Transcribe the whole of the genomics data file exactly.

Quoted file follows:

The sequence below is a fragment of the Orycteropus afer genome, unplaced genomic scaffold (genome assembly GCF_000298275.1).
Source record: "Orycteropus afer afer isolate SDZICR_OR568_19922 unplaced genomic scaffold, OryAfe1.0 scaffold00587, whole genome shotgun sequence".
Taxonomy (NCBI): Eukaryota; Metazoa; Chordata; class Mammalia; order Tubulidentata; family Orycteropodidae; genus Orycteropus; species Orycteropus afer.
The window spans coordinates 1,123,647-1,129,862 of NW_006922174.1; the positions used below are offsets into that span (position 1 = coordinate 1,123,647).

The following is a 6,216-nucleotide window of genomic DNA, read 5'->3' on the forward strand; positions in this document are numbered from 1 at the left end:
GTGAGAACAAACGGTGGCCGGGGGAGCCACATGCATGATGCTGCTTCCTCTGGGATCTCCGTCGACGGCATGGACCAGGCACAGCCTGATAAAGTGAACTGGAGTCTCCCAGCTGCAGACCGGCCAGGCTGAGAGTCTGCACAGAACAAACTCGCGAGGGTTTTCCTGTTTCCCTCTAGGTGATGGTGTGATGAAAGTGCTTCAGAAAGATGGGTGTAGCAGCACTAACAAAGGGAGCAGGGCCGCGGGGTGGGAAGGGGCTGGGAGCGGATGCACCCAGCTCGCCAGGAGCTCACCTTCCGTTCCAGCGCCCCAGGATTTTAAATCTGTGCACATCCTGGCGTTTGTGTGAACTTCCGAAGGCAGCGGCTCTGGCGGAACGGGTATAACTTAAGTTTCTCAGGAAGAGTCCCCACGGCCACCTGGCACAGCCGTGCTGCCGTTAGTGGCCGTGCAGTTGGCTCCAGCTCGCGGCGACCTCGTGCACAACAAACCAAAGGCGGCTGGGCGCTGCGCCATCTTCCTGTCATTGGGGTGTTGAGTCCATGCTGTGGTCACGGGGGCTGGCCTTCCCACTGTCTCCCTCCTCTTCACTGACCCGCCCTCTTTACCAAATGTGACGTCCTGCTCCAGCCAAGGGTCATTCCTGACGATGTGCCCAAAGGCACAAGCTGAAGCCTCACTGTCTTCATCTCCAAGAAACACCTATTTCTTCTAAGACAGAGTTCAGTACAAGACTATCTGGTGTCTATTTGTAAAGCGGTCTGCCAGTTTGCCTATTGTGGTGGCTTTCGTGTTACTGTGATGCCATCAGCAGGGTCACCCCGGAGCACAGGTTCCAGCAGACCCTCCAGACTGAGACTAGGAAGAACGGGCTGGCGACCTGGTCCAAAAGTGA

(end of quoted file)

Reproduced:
The sequence below is a fragment of the Orycteropus afer genome, unplaced genomic scaffold (genome assembly GCF_000298275.1).
Source record: "Orycteropus afer afer isolate SDZICR_OR568_19922 unplaced genomic scaffold, OryAfe1.0 scaffold00587, whole genome shotgun sequence".
Taxonomy (NCBI): Eukaryota; Metazoa; Chordata; class Mammalia; order Tubulidentata; family Orycteropodidae; genus Orycteropus; species Orycteropus afer.
The window spans coordinates 1,123,647-1,129,862 of NW_006922174.1; the positions used below are offsets into that span (position 1 = coordinate 1,123,647).

The following is a 6,216-nucleotide window of genomic DNA, read 5'->3' on the forward strand; positions in this document are numbered from 1 at the left end:
GTGAGAACAAACGGTGGCCGGGGGAGCCACATGCATGATGCTGCTTCCTCTGGGATCTCCGTCGACGGCATGGACCAGGCACAGCCTGATAAAGTGAACTGGAGTCTCCCAGCTGCAGACCGGCCAGGCTGAGAGTCTGCACAGAACAAACTCGCGAGGGTTTTCCTGTTTCCCTCTAGGTGATGGTGTGATGAAAGTGCTTCAGAAAGATGGGTGTAGCAGCACTAACAAAGGGAGCAGGGCCGCGGGGTGGGAAGGGGCTGGGAGCGGATGCACCCAGCTCGCCAGGAGCTCACCTTCCGTTCCAGCGCCCCAGGATTTTAAATCTGTGCACATCCTGGCGTTTGTGTGAACTTCCGAAGGCAGCGGCTCTGGCGGAACGGGTATAACTTAAGTTTCTCAGGAAGAGTCCCCACGGCCACCTGGCACAGCCGTGCTGCCGTTAGTGGCCGTGCAGTTGGCTCCAGCTCGCGGCGACCTCGTGCACAACAAACCAAAGGCGGCTGGGCGCTGCGCCATCTTCCTGTCATTGGGGTGTTGAGTCCATGCTGTGGTCACGGGGGCTGGCCTTCCCACTGTCTCCCTCCTCTTCACTGACCCGCCCTCTTTACCAAATGTGACGTCCTGCTCCAGCCAAGGGTCATTCCTGACGATGTGCCCAAAGGCACAAGCTGAAGCCTCACTGTCTTCATCTCCAAGAAACACCTATTTCTTCTAAGACAGAGTTCAGTACAAGACTATCTGGTGTCTATTTGTAAAGCGGTCTGCCAGTTTGCCTATTGTGGTGGCTTTCGTGTTACTGTGATGCCATCAGCAGGGTCACCCCGGAGCACAGGTTCCAGCAGACCCTCCAGACTGAGACTAGGAAGAACGGGCTGGCGACCTGGTCCAAAAGTGA